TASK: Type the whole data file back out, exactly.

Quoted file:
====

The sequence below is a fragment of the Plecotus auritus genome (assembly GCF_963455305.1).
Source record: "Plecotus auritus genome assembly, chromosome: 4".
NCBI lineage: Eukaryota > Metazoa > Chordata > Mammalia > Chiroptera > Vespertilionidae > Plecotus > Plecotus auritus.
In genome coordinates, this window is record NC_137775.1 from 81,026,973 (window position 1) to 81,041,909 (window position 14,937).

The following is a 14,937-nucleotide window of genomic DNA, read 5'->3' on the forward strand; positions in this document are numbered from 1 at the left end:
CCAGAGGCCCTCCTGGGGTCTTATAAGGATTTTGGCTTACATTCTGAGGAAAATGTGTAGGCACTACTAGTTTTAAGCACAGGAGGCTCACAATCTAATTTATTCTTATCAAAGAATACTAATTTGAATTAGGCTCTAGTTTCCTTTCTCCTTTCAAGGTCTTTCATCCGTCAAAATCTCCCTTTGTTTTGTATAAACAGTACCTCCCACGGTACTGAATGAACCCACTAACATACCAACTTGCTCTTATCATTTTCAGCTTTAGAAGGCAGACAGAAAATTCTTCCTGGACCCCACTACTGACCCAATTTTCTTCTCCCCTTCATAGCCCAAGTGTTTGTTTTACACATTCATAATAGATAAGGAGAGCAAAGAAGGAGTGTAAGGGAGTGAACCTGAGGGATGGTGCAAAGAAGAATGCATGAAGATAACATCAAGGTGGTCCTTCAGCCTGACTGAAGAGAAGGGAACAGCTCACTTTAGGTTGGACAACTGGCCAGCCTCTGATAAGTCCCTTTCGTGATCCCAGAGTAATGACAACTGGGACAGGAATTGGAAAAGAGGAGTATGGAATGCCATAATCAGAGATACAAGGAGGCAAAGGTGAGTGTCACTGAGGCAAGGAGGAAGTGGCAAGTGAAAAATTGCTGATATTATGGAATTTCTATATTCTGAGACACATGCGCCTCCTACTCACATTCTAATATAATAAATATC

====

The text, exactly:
The sequence below is a fragment of the Plecotus auritus genome (assembly GCF_963455305.1).
Source record: "Plecotus auritus genome assembly, chromosome: 4".
NCBI lineage: Eukaryota > Metazoa > Chordata > Mammalia > Chiroptera > Vespertilionidae > Plecotus > Plecotus auritus.
In genome coordinates, this window is record NC_137775.1 from 81,026,973 (window position 1) to 81,041,909 (window position 14,937).

The following is a 14,937-nucleotide window of genomic DNA, read 5'->3' on the forward strand; positions in this document are numbered from 1 at the left end:
CCAGAGGCCCTCCTGGGGTCTTATAAGGATTTTGGCTTACATTCTGAGGAAAATGTGTAGGCACTACTAGTTTTAAGCACAGGAGGCTCACAATCTAATTTATTCTTATCAAAGAATACTAATTTGAATTAGGCTCTAGTTTCCTTTCTCCTTTCAAGGTCTTTCATCCGTCAAAATCTCCCTTTGTTTTGTATAAACAGTACCTCCCACGGTACTGAATGAACCCACTAACATACCAACTTGCTCTTATCATTTTCAGCTTTAGAAGGCAGACAGAAAATTCTTCCTGGACCCCACTACTGACCCAATTTTCTTCTCCCCTTCATAGCCCAAGTGTTTGTTTTACACATTCATAATAGATAAGGAGAGCAAAGAAGGAGTGTAAGGGAGTGAACCTGAGGGATGGTGCAAAGAAGAATGCATGAAGATAACATCAAGGTGGTCCTTCAGCCTGACTGAAGAGAAGGGAACAGCTCACTTTAGGTTGGACAACTGGCCAGCCTCTGATAAGTCCCTTTCGTGATCCCAGAGTAATGACAACTGGGACAGGAATTGGAAAAGAGGAGTATGGAATGCCATAATCAGAGATACAAGGAGGCAAAGGTGAGTGTCACTGAGGCAAGGAGGAAGTGGCAAGTGAAAAATTGCTGATATTATGGAATTTCTATATTCTGAGACACATGCGCCTCCTACTCACATTCTAATATAATAAATATC